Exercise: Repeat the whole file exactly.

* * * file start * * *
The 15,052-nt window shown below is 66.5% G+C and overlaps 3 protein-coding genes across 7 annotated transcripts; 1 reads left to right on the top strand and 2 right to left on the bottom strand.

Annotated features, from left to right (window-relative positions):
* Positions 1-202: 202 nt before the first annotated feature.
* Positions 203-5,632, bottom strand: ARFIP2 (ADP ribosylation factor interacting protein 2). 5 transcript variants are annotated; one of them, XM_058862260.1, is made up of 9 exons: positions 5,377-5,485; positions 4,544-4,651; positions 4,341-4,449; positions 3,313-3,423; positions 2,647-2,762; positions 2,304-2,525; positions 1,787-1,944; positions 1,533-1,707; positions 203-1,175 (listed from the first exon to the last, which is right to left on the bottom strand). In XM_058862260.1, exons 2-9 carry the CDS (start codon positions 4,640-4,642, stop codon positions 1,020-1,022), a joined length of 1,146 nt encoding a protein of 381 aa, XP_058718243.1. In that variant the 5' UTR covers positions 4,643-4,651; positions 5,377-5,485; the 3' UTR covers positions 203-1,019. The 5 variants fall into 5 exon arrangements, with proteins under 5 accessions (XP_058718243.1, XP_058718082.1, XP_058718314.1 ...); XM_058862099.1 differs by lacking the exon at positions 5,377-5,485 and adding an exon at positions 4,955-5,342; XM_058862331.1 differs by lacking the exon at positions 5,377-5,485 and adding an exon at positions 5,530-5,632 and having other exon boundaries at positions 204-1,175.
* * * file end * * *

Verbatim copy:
The 15,052-nt window shown below is 66.5% G+C and overlaps 3 protein-coding genes across 7 annotated transcripts; 1 reads left to right on the top strand and 2 right to left on the bottom strand.

Annotated features, from left to right (window-relative positions):
* Positions 1-202: 202 nt before the first annotated feature.
* Positions 203-5,632, bottom strand: ARFIP2 (ADP ribosylation factor interacting protein 2). 5 transcript variants are annotated; one of them, XM_058862260.1, is made up of 9 exons: positions 5,377-5,485; positions 4,544-4,651; positions 4,341-4,449; positions 3,313-3,423; positions 2,647-2,762; positions 2,304-2,525; positions 1,787-1,944; positions 1,533-1,707; positions 203-1,175 (listed from the first exon to the last, which is right to left on the bottom strand). In XM_058862260.1, exons 2-9 carry the CDS (start codon positions 4,640-4,642, stop codon positions 1,020-1,022), a joined length of 1,146 nt encoding a protein of 381 aa, XP_058718243.1. In that variant the 5' UTR covers positions 4,643-4,651; positions 5,377-5,485; the 3' UTR covers positions 203-1,019. The 5 variants fall into 5 exon arrangements, with proteins under 5 accessions (XP_058718243.1, XP_058718082.1, XP_058718314.1 ...); XM_058862099.1 differs by lacking the exon at positions 5,377-5,485 and adding an exon at positions 4,955-5,342; XM_058862331.1 differs by lacking the exon at positions 5,377-5,485 and adding an exon at positions 5,530-5,632 and having other exon boundaries at positions 204-1,175.